The changing face of the tax advisor

The changing face of the tax advisor

Sarah Reid

Over the last decade the role of the tax advisor has changed, there is an increasing demand for tax advisors to have a non-technical skill set to complement their tax knowledge. Historically, these soft skills were typically only required to be used by the more senior advisors of the profession, but having non-technical skills is now needed by tax professionals at all levels, from assistants through to partners.

In my latest article, following on from our event held in conjunction with LinkedIn and Mark Body (Tax Transformation Director at KPMG), I will discuss the soft skills that are becoming increasingly in demand and more acquainted with today's tax advisor. From speaking to clients, it is clear that having this skill set will assist in progressing their career to the highest level.

What is the reason for the increase in demand for this skill set? Are clients more demanding? Are professional services firms trying to develop a new breed of tax advisors? Or are we seeing a flow of new generation of tax advisors - ones that have been brought up with technology as an extension of their being and in a world were personal development at work is paramount? Whatever the reason, we can’t ignore the fact that those who have these skills in addition to their technical knowledge are likely to progress to the top their career.

Technical skills can be taught and everyone can learn them. Soft skills require more than reading an article like this one and some people find them far more natural to possess than others. For those of you that need further insight, highlighted below some of the soft skills that I believe tax advisors should possess (or at least be aware of) if they want to reach the top of their profession.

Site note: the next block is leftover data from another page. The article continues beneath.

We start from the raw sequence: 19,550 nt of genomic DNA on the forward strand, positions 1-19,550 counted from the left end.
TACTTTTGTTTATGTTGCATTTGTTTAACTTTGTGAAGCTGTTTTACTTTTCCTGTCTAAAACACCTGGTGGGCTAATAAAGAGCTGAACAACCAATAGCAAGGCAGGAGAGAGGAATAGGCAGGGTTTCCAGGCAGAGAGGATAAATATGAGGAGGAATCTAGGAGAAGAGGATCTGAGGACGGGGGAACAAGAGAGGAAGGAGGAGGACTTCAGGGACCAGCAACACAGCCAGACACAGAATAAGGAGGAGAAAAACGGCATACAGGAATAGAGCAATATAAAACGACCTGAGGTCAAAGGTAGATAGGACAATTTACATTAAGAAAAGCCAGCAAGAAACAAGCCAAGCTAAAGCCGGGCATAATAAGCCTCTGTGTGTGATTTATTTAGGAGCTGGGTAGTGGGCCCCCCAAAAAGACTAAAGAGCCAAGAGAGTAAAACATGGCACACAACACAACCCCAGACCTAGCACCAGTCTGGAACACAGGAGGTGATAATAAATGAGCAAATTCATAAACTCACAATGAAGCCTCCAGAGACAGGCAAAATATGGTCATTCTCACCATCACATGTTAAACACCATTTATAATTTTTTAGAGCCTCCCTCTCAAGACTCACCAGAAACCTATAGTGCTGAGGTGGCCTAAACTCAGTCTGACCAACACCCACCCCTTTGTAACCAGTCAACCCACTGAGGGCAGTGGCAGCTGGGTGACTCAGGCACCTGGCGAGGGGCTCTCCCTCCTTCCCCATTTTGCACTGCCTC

Personal Branding

Being honest, I never understood the requirement or effectiveness of personal branding until one of my Partners within the Big 4 discussed this with me. Your biggest selling tool – whether it be in your personal or professional life is your brand. What do you stand for, what do you want to achieve and how can you do this? Everything you do from your communication skills, social networking, and your personal appearance create a personal brand. Personal branding requires personal development, listening to your peers, working with different people to understand different styles and from this formulating your own personal brand.

More emphasis is being placed in the professional world on understanding an individual and what they stand for, so take the time to consider yours and refine on a consistent basis.

Effective networking

I'll start with networking in person. Anyone can network, it's a simple as just saying "hi" to the person next to you but being effective requires a little more effort. We've all been at networking events when the small talk is painful and you would much rather check your emails or facebook, but it doesn’t need to be like that. Being an effective networker requires you to not just listen but understand what you are being told, asking intelligent questions and thinking of ways of how your new contact can assist you personally or your business and vice versa.